Johannesburg, South Africa — 16 July 2013 – The Chamber of Mines of South Africa has offered a 4% pay rise to gold industry employees “’ which is far less than the 60 to 100% demanded by trade unions in the run-up to the wage talks which started last week.    

Revealing this here, Solidarity, which represents just over 2% of workers in the sector, also said no agreement had been reached on the “house rules” for the talks, which have been billed as the most difficult since apartheid ended in 1994, reports Fin24.

The Chamber of Mines, representing firms employing 120,000 of the gold sector’s 140,000 workers, has warned that the typical two-month talks could be dragged out by a vicious union turf war that has cut production and caused numerous wildcat walk-outs.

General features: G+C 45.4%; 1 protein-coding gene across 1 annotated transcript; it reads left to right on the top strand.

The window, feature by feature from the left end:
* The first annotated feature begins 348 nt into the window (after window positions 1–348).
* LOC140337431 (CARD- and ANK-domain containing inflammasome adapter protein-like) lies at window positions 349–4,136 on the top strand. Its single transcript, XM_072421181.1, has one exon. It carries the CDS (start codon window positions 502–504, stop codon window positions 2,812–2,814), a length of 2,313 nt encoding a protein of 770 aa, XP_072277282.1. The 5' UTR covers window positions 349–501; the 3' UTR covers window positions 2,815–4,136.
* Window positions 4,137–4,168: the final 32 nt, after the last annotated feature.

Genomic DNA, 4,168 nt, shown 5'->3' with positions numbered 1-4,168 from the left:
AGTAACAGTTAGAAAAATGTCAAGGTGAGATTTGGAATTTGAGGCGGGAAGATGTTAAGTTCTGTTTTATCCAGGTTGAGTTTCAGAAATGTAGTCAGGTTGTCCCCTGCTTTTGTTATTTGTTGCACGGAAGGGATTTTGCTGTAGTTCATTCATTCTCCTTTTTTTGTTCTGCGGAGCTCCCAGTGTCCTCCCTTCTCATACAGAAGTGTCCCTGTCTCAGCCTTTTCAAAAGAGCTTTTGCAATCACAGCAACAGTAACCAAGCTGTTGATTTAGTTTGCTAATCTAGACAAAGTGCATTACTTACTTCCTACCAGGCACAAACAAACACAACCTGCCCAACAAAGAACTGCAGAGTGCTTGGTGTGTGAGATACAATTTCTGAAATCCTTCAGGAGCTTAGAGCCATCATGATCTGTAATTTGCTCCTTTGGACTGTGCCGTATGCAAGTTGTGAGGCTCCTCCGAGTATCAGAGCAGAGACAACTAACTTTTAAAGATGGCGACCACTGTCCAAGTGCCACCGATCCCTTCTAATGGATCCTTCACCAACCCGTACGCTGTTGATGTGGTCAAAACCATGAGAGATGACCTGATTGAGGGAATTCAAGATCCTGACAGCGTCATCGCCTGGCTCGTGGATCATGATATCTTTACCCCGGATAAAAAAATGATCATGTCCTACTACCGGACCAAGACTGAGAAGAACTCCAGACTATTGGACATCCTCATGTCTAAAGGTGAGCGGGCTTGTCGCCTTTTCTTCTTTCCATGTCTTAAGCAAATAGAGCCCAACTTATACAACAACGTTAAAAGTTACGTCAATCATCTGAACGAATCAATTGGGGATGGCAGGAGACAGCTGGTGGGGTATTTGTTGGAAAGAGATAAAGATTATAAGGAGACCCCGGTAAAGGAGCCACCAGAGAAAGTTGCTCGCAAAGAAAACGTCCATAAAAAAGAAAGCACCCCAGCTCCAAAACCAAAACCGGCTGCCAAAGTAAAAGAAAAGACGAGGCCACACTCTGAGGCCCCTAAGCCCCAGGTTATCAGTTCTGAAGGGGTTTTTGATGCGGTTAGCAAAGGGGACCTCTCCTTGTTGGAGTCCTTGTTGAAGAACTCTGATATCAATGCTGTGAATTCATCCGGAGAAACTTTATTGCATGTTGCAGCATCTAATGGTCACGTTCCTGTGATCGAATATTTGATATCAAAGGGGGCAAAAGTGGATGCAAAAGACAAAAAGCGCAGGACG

“They (mining firms) are pleading poverty,” said Solidarity general secretary Gideon du Plessis. “The chamber would have to raise its offer dramatically to create the atmosphere for a settlement,” he added.

Gold producers argue that at the current spot price, 60% of the country’s gold mines are either marginal or unprofitable. They have shed 14,000 jobs over the past two years and could cut more if their wage bills increase dramatically.

“It is going to require us to work together to find the balance between what the companies can afford and what employees need,” said Chamber of Mines chief negotiator, Elize Strydom.

Analysts see a settlement coming in at close to 10%, well above the inflation rate, currently at about 6%.

Source: Fin24. For more information, click here.